- Silk pins; check as you go to make sure you’re not using bent pins or pins with burrs. They could mess up the fabric. But still, PINS ARE YOUR FRIEND!!!! I cringe every time I hear someone say that you can eliminate pin usage. Pins were created for a good reason- USE THEM!
- Hand needles and contrasting thread; sometimes pins are too bulky in a tight area. Baste pieces together and sew around them. Basting thread can be removed later.
- THE IRON IS YOUR FRIEND!!!! I was taught that the iron makes all the difference between something looking home sewn and professionally sewn. Because I like to keep things close together, I use a mini craft iron with interchangeable heads and a spritz bottle for water.
- Pressing cloth; can keep the iron from scorching the fabric. Any sturdy fabric will do but several people use large swatches of silk organza since it allows you to see your work through it.
- Pressing ham and/or sleeve rolls; drape curved seams over them and then use the iron so unnecessary folds aren’t created.
- Test the heat of your iron on a swatch of your fabric; some fabrics can MELT under too much heat!
- Hammer/mallet and wooden board; some seams can be bulky enough that a few good whacks with a hammer can help flatten them. Plus hitting something is very therapeutic…
PATIENCE AND TIME!!!!!!!! Rushing will only make costly mistakes, possible injury and take joy and comfort out of the creative process. Speed and dexterity will come with time and practice.
- Choose a color palette and motif for your fabrics, findings, and notions. And triple check your pattern by truing up the seamlines (that means making sure they are the same length where they are supposed to be).
- Before starting, make sure to have as much of your materials prepped and easily accessible as possible. If this were cooking, it would be your “mise en place”.
- Rest and map out your time wisely. DO NOT cut when tired. DO NOT sew when tired. DO NOT iron when tired. AND DO NOT DO ANY OF THESE WHEN DISTRACTED! Doing any of this while distracted or tired can result in cutting mistakes, yanking a broken needle and/or stitches out of your finger or treating an iron burn.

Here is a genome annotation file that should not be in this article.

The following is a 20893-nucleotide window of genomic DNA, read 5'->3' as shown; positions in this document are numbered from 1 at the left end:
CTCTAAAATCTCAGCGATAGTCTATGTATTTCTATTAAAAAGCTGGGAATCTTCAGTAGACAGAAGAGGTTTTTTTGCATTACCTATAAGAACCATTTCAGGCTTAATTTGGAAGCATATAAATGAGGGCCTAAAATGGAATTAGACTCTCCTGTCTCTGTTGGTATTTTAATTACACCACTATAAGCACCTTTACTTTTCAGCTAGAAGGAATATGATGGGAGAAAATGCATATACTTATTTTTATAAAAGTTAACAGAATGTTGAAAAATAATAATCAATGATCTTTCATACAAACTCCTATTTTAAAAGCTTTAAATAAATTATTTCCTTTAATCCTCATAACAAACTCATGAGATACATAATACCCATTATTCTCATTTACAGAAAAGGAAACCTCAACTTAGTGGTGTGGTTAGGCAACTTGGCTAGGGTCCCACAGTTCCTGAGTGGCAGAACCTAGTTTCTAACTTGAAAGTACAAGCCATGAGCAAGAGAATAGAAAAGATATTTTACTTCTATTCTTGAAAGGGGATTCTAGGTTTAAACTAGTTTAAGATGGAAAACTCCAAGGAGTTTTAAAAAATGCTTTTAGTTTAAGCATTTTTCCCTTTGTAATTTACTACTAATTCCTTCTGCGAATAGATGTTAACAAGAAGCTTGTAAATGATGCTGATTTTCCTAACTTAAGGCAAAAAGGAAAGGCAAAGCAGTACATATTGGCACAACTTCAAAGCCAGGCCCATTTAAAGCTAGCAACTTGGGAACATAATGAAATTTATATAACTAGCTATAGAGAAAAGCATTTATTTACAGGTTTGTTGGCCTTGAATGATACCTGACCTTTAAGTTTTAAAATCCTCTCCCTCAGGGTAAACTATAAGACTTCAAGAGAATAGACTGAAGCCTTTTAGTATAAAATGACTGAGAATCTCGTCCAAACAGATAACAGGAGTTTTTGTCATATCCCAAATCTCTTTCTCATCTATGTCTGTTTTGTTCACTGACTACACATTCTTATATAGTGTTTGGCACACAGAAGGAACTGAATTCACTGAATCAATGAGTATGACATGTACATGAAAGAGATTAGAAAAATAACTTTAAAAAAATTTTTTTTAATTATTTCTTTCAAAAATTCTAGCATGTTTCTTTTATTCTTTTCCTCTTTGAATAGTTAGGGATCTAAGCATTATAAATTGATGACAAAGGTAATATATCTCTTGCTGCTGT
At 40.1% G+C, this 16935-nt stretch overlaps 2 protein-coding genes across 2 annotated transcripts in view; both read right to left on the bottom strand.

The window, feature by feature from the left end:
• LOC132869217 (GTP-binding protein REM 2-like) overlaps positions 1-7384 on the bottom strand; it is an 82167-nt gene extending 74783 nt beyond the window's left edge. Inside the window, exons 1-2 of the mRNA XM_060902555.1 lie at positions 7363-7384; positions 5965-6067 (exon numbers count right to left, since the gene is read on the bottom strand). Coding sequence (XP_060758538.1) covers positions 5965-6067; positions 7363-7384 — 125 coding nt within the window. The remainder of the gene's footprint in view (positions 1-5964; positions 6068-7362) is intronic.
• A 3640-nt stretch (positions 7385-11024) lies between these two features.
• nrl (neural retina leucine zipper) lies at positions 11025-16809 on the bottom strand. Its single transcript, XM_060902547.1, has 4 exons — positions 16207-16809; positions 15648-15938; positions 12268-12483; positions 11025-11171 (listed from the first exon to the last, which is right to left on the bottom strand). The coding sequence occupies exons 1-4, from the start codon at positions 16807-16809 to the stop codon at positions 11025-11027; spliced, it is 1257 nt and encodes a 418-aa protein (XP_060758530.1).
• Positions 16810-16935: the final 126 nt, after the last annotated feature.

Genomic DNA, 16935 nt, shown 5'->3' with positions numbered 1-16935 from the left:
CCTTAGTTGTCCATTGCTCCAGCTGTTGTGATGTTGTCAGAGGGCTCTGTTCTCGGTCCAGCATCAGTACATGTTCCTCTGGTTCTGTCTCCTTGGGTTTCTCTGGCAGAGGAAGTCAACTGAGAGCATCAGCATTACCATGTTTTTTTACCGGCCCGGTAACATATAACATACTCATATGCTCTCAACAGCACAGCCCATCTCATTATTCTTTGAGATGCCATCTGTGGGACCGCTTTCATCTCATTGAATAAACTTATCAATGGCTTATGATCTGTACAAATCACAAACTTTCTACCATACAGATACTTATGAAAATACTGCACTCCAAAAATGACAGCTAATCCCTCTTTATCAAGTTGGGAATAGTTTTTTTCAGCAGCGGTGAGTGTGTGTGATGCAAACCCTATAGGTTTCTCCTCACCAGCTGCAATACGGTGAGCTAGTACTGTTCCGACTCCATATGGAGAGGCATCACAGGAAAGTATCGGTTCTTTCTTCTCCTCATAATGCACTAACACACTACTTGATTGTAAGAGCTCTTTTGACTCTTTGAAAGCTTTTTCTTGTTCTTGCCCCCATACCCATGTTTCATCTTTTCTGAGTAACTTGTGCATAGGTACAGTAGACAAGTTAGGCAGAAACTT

- Cut out all the pattern pieces and have them marked on the wrong side of the fabric with seam lines and corresponding notches or info. Or at least do not separate the pieces from the paper pattern until you are ready to use them in order.
- Come up with a sewing and pressing strategy that is good for you. I like to sew as many seams as I can on one stitch setting before going back to the iron, trimming, changing the stitch setting, etc. That way my machine’s gears aren’t being jerked around.
- Sew SLOWLY; it prevents skipped stitches, broken needles, tangled threads and accidentally sewing the wrong pieces together. Speed and dexterity will come with time and practice. Yes that’s the second time I’ve written that sentence. It’s IMPORTANT!!!
The order of construction for MY design is:
- The bridge, side wings and the back wings; topstitch where needed.
- The cup pieces, the lining pieces, and the strap pieces; topstitch where needed.
- Lower band elastic.
- Cups into the band.
- Underwire casing.
- Finish lower band elastic.
- Upper band elastic.
- Insert underwires and finish neckline.
- Attach hardware to main strap elastic and back strap elastic.
- Attach back hook and eye closure.
- Attach hardware and strap elastic to bra.
- Attach any final embellishments.
- Try on bra and REVEL IN ITS AWESOMENESS!!!!!
- GO TEAM BOOBIES!!!! Let happy dance ensue!
So onto the actual construction . . . in the second part of this installment!